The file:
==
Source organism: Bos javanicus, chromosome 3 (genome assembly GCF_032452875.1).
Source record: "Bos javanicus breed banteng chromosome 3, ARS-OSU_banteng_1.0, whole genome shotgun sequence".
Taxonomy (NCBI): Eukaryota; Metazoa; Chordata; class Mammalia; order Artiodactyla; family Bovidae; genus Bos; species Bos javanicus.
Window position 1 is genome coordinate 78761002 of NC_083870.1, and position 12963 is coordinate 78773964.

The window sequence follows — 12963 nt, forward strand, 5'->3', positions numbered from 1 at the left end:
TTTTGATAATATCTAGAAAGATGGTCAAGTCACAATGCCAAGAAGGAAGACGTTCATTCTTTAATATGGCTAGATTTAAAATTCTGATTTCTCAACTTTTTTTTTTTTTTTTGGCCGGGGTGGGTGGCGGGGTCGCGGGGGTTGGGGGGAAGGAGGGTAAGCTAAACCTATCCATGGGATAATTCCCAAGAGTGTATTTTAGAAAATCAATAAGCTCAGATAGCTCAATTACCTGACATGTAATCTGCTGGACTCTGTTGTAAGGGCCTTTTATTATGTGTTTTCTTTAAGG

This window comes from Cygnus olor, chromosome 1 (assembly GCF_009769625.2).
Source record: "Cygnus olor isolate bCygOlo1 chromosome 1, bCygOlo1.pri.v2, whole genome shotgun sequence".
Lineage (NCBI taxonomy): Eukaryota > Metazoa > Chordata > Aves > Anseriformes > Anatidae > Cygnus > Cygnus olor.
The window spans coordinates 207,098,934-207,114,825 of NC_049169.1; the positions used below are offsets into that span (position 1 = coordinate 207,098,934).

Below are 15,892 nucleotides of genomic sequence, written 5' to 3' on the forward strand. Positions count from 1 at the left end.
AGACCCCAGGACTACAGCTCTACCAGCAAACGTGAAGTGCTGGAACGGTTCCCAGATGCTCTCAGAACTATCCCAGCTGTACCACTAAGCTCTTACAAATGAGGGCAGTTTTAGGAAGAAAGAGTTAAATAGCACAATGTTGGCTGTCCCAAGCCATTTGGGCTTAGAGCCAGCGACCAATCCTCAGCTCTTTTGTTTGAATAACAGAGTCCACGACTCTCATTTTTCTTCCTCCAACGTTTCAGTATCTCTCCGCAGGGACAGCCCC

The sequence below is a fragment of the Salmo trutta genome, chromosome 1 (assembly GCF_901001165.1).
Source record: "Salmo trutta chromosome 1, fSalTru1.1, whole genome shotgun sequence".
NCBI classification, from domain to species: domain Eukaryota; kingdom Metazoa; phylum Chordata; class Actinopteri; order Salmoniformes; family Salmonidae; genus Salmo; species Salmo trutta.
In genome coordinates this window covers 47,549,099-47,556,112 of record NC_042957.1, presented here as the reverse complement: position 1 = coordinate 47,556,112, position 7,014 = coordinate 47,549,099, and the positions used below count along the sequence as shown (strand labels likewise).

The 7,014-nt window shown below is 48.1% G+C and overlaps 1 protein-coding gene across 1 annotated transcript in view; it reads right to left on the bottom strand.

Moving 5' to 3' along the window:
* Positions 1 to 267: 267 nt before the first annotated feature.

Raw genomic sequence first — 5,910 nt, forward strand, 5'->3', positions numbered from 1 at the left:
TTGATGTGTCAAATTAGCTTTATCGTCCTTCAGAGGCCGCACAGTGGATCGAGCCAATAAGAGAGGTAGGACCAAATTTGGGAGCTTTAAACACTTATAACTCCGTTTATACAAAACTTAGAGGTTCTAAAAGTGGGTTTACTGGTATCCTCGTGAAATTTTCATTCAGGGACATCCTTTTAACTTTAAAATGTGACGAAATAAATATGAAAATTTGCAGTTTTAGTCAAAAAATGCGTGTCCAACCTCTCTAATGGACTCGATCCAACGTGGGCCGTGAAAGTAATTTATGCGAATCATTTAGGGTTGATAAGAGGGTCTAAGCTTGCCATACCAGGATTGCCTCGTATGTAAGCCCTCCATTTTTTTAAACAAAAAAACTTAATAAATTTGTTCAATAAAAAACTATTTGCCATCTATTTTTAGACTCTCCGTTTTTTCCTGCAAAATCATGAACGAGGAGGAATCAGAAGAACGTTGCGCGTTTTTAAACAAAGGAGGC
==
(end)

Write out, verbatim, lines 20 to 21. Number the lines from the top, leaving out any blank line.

Raw genomic sequence first — 5,910 nt, forward strand, 5'->3', positions numbered from 1 at the left:
TTGATGTGTCAAATTAGCTTTATCGTCCTTCAGAGGCCGCACAGTGGATCGAGCCAATAAGAGAGGTAGGACCAAATTTGGGAGCTTTAAACACTTATAACTCCGTTTATACAAAACTTAGAGGTTCTAAAAGTGGGTTTACTGGTATCCTCGTGAAATTTTCATTCAGGGACATCCTTTTAACTTTAAAATGTGACGAAATAAATATGAAAATTTGCAGTTTTAGTCAAAAAATGCGTGTCCAACCTCTCTAATGGACTCGATCCAACGTGGGCCGTGAAAGTAATTTATGCGAATCATTTAGGGTTGATAAGAGGGTCTAAGCTTGCCATACCAGGATTGCCTCGTATGTAAGCCCTCCATTTTTTTAAACAAAAAAACTTAATAAATTTGTTCAATAAAAAACTATTTGCCATCTATTTTTAGACTCTCCGTTTTTTCCTGCAAAATCATGAACGAGGAGGAATCAGAAGAACGTTGCGCGTTTTTAAACAAAGGAGGC